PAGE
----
Watch Out for Unusual “Small” Transactions
This is another great card-not-present transaction fraud protection strategy as it enables merchants to stop fraudsters before they make huge purchases.
Typically, hackers will test stolen credit card details by making small purchases. If it goes through, then they will proceed to make huge purchases.
So, merchants should look for unusually small purchases and verify them as soon as possible.
Watch Out for Unusual Credit Card Activities
Apart from the unusually small purchases, merchants should also watch out for other suspicious credit card activities like several account login attempts and an unusual number of password reset requests, to mention a few.
Utilizing 3D Secure Safety Feature
Also known as the three domain safety feature, this security protocol adds an extra layer of protection during online credit card payment processing. It does so by adding authentication steps into the credit card processing procedure. That way, no unauthorized individuals can use stolen credit card details.
This safety protocol was created by Visa and MasterCard and is now recognized by many credit card networks like American Express.
It is called the “three domain” safety feature because three domains/parties are involved during the credit card processing procedure to make this feature effective.
These domains include the acquirer domain (the acquiring bank), the issuing domain (the issuing bank), and the Interoperability domain(the system that acts as an intermediary between the issuing and acquiring bank.) So, how does it work?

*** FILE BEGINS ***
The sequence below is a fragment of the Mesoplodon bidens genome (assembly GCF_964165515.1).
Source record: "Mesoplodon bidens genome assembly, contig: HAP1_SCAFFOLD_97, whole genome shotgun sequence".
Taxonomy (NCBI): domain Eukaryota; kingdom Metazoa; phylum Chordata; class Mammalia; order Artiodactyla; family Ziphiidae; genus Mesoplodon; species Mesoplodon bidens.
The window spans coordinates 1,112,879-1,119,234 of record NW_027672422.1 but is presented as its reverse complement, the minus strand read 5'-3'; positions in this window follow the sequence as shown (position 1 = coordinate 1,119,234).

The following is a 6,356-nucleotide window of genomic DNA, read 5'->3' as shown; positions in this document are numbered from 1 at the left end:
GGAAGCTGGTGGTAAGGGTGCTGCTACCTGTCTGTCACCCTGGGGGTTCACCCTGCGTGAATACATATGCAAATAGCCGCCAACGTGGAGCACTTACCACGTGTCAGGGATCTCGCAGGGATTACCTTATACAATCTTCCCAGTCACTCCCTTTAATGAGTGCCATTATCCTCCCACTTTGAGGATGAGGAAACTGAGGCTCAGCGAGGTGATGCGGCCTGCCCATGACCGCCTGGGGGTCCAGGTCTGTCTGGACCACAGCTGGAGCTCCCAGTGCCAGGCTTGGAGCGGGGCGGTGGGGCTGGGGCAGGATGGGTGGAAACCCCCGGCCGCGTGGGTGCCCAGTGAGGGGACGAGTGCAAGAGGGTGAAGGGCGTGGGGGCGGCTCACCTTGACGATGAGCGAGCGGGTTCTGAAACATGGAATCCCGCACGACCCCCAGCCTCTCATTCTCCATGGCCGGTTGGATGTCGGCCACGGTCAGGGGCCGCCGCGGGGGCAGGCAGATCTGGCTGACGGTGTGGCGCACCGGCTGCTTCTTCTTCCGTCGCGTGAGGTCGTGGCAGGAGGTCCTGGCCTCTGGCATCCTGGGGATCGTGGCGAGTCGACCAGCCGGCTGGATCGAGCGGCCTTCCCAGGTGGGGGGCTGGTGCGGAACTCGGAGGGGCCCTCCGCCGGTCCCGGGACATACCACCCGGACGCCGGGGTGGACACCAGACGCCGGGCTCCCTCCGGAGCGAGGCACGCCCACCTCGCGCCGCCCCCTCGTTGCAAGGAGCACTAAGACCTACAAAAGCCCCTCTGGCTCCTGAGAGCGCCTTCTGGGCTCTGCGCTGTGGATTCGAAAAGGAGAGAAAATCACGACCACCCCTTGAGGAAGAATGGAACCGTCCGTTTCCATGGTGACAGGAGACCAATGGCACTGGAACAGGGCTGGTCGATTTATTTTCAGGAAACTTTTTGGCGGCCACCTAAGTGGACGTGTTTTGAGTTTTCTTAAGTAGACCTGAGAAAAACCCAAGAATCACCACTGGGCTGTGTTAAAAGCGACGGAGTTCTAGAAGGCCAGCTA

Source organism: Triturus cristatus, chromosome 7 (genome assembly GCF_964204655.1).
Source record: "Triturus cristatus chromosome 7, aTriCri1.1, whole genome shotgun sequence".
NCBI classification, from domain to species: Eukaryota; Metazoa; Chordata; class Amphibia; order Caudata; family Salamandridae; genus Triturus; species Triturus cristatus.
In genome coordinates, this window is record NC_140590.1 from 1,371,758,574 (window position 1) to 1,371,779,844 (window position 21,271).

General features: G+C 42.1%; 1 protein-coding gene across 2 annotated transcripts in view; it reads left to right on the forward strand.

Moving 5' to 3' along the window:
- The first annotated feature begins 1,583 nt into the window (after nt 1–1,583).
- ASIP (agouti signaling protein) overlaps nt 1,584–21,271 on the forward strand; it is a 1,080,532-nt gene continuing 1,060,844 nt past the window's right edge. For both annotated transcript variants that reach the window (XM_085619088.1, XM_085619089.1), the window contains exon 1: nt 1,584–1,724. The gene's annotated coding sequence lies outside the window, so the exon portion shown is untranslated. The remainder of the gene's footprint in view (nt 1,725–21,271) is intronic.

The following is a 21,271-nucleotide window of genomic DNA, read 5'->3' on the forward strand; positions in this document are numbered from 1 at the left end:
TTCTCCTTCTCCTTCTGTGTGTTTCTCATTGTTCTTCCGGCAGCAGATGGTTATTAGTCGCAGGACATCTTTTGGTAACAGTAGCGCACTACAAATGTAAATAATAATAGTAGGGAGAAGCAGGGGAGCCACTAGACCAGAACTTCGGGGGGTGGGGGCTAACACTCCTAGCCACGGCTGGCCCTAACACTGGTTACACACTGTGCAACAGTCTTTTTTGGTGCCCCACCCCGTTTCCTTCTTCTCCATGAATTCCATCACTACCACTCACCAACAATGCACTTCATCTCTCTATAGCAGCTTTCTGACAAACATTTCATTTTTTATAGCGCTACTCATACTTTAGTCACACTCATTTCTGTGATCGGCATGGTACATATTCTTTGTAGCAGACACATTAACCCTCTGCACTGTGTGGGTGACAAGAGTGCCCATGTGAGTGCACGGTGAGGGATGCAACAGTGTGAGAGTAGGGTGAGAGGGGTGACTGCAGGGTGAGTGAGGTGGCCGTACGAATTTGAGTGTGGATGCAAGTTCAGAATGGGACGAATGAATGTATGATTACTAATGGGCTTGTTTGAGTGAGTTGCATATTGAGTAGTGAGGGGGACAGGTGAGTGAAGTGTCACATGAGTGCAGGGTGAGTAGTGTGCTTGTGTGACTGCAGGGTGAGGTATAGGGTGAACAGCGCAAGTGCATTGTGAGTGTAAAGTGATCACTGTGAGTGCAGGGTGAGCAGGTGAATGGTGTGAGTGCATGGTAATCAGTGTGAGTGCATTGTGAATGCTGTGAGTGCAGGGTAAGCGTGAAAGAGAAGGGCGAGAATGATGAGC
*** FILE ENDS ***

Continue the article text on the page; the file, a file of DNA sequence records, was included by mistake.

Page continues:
The first step is for the online buyer to enter their credit card details in the payment section to start the credit card processing procedure. Then, the system verifies the card details and checks whether the card is registered for the 3D Secure safety feature. Once the card is verified, the buyer will be redirected to the 3D Secure authentication page.
In that section, the purchaser will be required to enter a one-time password or verification code sent to their confirmed email address or phone number. So, at this point, if it is a fraudster using stolen credit card details, they won’t be able to provide the code or password since they don’t have access to the actual credit card holder’s email address or phone number.
If the authentication protection process is successful, the buyer will be redirected back to the original payment page, where the normal credit card processing procedure will continue.
So, how safe is the card-not-present transaction? There is no clear-cut answer to this question. While it does come with its risks, the credit-card present transaction also comes with its fair share of risks, so both methods aren’t completely safe.
However, the main problem lies in the credit card processing procedure, as fraudsters have found ways to go through the process without being noticed.
That is why merchants should implement fraud protection strategies between credit card processing procedures to enhance card-not-present transactions.